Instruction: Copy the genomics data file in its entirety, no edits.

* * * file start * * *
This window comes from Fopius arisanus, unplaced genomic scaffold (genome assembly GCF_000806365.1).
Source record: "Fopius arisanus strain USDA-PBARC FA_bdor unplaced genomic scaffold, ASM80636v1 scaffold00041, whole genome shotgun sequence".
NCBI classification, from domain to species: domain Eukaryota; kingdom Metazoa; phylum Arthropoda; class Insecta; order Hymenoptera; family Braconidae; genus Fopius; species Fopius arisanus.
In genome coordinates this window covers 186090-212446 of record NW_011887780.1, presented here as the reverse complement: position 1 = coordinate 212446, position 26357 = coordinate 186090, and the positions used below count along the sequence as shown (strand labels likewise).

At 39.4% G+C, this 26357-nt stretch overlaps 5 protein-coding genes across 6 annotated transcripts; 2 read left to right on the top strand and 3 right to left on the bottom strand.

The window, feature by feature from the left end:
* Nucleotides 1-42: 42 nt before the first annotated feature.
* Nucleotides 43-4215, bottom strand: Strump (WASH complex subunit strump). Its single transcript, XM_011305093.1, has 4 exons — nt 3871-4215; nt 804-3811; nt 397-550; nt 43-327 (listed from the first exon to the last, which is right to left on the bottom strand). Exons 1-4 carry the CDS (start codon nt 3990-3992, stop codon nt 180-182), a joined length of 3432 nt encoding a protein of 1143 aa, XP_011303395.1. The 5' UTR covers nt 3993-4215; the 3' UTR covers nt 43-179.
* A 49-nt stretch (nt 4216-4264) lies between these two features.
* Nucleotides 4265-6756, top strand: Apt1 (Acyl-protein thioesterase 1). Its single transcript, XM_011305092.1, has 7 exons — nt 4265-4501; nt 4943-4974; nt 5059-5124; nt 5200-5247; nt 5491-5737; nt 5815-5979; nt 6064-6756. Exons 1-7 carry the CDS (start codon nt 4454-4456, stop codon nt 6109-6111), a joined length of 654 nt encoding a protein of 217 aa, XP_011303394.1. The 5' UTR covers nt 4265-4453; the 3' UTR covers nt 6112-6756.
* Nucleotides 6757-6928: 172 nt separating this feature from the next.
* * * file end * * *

This window comes from Fopius arisanus, unplaced genomic scaffold (genome assembly GCF_000806365.1).
Source record: "Fopius arisanus strain USDA-PBARC FA_bdor unplaced genomic scaffold, ASM80636v1 scaffold00041, whole genome shotgun sequence".
NCBI classification, from domain to species: domain Eukaryota; kingdom Metazoa; phylum Arthropoda; class Insecta; order Hymenoptera; family Braconidae; genus Fopius; species Fopius arisanus.
In genome coordinates this window covers 186090-212446 of record NW_011887780.1, presented here as the reverse complement: position 1 = coordinate 212446, position 26357 = coordinate 186090, and the positions used below count along the sequence as shown (strand labels likewise).

At 39.4% G+C, this 26357-nt stretch overlaps 5 protein-coding genes across 6 annotated transcripts; 2 read left to right on the top strand and 3 right to left on the bottom strand.

The window, feature by feature from the left end:
* Nucleotides 1-42: 42 nt before the first annotated feature.
* Nucleotides 43-4215, bottom strand: Strump (WASH complex subunit strump). Its single transcript, XM_011305093.1, has 4 exons — nt 3871-4215; nt 804-3811; nt 397-550; nt 43-327 (listed from the first exon to the last, which is right to left on the bottom strand). Exons 1-4 carry the CDS (start codon nt 3990-3992, stop codon nt 180-182), a joined length of 3432 nt encoding a protein of 1143 aa, XP_011303395.1. The 5' UTR covers nt 3993-4215; the 3' UTR covers nt 43-179.
* A 49-nt stretch (nt 4216-4264) lies between these two features.
* Nucleotides 4265-6756, top strand: Apt1 (Acyl-protein thioesterase 1). Its single transcript, XM_011305092.1, has 7 exons — nt 4265-4501; nt 4943-4974; nt 5059-5124; nt 5200-5247; nt 5491-5737; nt 5815-5979; nt 6064-6756. Exons 1-7 carry the CDS (start codon nt 4454-4456, stop codon nt 6109-6111), a joined length of 654 nt encoding a protein of 217 aa, XP_011303394.1. The 5' UTR covers nt 4265-4453; the 3' UTR covers nt 6112-6756.
* Nucleotides 6757-6928: 172 nt separating this feature from the next.